If, for instance, we decide that Humpty is a fragile, uncooked, and most importantly, suicidal egg, he wants to get atop the wall so that he can do away with himself. He simply must find a way to get up that wall to fulfill his objective. This will be difficult. Eggs are not built for climbing. If his overall objective, to kill himself, is strong enough, however, he will make every effort to find a way. His immediate objective, to get up the wall, will be risky and dangerous. And, if the king’s men—whose policing purposes include keeping the population safe—discover him trying to get up that wall, they will do everything in their power to prevent him from committing the action. That will be their immediate objective. The two objectives are clearly in conflict.
If H.D. succeeds in getting up the wall, he will be ready to carry out the next part of his objective or action. Or he might have second thoughts. The view from that height might weaken his resolve. He might have an internal conflict about carrying out his objective. That doubt will provide a big obstacle to his fulfilling his objective. In the meantime, the king’s men will continue to try to stop him—perhaps by changing his mind by using any and all tactics. Each of these plot devices would work to make the story interesting. Because the actors have been converting conflict into playable actions, a tangible narrative is beginning to take shape.
There is an infinite number of choices available for making any story unfold logically, but each choice must serve to make the story clear, compelling, and consistent with the plot and characters playing them out. These choices must also be consistent with any and all information the playwright has provided. When an actor approaches a script in this manner, he gives himself the opportunity to make choices that will make him look good and serve the script as well.
Take a few moments to think about the conflicts you have listed on your own and the conflicts listed above. Try to convert those conflicts into objectives that Humpty and the king’s men could be playing. Try to find objectives for each that maintain, as much as possible, a connection between the opposing characters and their needs. For example, an objective for Humpty could be to make the king’s men back up so that he has the space to think or to jump. An objective for the king’s men could be to try and convince Humpty to let one of them climb up the wall to talk to him. These kinds of opposing objectives always create conflict.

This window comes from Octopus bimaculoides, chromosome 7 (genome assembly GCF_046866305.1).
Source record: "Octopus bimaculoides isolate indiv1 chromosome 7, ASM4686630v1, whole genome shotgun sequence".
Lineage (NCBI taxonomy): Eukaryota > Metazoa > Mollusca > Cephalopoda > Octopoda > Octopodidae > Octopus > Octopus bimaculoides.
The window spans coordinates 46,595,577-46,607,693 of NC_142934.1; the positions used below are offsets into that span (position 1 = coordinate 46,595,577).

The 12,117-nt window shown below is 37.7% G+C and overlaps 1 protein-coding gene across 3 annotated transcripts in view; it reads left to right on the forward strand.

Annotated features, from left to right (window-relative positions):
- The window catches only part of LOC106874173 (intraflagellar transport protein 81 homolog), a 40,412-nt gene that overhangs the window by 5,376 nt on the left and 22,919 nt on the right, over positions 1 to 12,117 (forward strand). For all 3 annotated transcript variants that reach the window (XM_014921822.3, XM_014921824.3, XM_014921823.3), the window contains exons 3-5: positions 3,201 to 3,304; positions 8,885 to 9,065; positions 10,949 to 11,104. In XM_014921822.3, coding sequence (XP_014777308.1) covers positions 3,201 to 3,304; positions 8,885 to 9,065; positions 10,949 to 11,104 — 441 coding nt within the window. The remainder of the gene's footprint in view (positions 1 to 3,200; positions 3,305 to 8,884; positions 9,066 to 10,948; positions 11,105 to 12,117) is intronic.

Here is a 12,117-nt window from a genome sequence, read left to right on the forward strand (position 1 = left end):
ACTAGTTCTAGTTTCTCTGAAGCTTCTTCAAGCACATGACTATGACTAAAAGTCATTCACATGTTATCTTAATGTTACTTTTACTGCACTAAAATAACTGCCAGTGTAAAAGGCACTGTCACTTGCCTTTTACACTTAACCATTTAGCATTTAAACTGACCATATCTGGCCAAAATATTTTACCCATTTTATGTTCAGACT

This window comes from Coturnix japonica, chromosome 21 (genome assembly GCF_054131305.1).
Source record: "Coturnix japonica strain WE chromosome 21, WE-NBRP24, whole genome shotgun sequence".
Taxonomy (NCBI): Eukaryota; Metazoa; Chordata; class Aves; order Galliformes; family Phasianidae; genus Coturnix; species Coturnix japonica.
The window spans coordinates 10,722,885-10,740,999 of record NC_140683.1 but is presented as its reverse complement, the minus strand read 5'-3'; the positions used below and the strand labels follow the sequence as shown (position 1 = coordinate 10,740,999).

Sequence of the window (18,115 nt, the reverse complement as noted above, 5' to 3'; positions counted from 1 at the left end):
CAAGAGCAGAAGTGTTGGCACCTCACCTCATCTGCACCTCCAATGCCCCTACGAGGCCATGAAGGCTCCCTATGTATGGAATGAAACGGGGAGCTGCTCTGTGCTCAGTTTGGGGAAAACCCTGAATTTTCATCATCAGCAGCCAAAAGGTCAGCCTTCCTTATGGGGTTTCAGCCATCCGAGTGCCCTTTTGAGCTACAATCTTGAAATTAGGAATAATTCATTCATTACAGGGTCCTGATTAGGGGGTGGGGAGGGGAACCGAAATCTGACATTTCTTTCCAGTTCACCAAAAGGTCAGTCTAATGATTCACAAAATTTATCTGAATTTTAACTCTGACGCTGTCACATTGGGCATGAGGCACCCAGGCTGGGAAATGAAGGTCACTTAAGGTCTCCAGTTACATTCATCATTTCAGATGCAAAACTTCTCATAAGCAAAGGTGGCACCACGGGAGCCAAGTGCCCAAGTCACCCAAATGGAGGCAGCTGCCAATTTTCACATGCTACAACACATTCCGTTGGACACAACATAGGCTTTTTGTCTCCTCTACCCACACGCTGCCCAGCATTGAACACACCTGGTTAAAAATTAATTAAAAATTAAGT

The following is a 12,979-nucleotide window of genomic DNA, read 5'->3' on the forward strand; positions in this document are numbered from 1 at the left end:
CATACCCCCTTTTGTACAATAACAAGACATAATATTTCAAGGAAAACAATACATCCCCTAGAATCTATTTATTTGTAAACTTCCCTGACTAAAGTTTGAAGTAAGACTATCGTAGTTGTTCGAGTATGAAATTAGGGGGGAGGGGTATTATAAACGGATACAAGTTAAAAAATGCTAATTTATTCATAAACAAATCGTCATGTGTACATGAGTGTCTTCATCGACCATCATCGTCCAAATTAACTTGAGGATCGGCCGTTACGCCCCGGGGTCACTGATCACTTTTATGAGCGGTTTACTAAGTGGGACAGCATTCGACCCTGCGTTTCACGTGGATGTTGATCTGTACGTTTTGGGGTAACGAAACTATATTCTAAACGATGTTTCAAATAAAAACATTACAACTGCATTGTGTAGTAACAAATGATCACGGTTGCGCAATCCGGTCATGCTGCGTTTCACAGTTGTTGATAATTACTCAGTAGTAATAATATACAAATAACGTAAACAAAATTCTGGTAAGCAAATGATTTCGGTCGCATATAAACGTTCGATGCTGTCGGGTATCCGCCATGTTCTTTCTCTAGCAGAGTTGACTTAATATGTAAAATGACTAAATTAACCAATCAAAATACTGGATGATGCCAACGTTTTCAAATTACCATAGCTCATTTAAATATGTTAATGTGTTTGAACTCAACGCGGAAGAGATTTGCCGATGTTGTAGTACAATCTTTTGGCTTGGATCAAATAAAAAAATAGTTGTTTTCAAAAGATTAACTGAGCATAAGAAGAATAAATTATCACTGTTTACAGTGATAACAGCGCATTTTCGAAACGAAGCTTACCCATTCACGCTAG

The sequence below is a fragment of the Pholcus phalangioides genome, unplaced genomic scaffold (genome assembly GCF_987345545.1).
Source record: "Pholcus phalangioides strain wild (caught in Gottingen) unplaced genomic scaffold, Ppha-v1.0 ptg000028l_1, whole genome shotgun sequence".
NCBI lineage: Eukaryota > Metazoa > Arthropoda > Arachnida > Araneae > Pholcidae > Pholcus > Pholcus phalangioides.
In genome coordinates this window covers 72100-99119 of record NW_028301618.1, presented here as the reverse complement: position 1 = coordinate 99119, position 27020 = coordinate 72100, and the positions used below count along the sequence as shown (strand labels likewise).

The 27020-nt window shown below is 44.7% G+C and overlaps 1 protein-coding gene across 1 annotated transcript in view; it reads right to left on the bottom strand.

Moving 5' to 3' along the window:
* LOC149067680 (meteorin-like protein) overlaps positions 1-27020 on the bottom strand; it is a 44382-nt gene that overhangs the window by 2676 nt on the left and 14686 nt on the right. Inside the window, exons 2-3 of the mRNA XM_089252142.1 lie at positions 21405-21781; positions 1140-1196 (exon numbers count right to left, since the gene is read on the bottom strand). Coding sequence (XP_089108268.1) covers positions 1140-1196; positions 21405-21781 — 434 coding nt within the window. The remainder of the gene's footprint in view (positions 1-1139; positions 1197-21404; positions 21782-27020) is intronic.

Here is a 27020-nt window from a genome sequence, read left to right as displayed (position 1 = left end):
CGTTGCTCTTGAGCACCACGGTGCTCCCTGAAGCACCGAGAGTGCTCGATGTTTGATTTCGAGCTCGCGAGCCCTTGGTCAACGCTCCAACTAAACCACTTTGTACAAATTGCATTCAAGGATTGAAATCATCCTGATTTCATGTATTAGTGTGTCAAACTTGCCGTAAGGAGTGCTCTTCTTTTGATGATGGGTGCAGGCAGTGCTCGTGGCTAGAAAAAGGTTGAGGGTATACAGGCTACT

Note the internal conflicts listed, and think through how these internal conflicts can be thought of as objectives with obstacles that stand between those chosen objectives and their completion. The bigger the obstacle, the bigger the conflict, the better the story. Based on the things I’ve listed in my potential conflicts, you will find an example below of what the story is like when further developed or realized.
Humpty sits atop the wall, exhausted from his climb. As he looks down at the hard ground below, he becomes dizzy. His nausea weakens his resolve. He has thoughts about the happier moments in his life. He becomes less sure he wants to jump, yet he knows he must. He has never carried out anything to fruition in his life. He feels he must do this. It is essential to his broken eggo. Back and forth his thoughts go, his internal conflict, an obstacle to carrying out his objective—to end his miserable life. In the meantime, the king’s men yell from below ordering him to stay seated, and to wait for them to get to him. They shout up reasons for Humpty to not kill himself. The king’s men cajole, flatter, threaten, and warn him. Finally, Humpty jolts himself out of his internal conflict and tries to stand. The wind pushing against him makes this difficult to do, but faced with his own expectations and the approaching army trying to save him from himself, he overcomes self-doubt, nausea, fear of heights, and even death. Humpty pushes himself to his feet as the king’s men continue to shout to him from below and look for ways to get up the wall.
The part of the story recounted has life and death conflict, strong objectives, lots of risky business, obstacles, and plenty of high-stakes physical and psychological action. In short, it has all the elements needed for making good stories and good acting. As an actor who wants to develop a reliable craft, you must learn to think about scripts as puzzles that can be solved through logic and common sense.
Here again is the sequence of analytical steps that will make your choices effective and clear:
- Establish the given circumstances.
- Determine the conflict.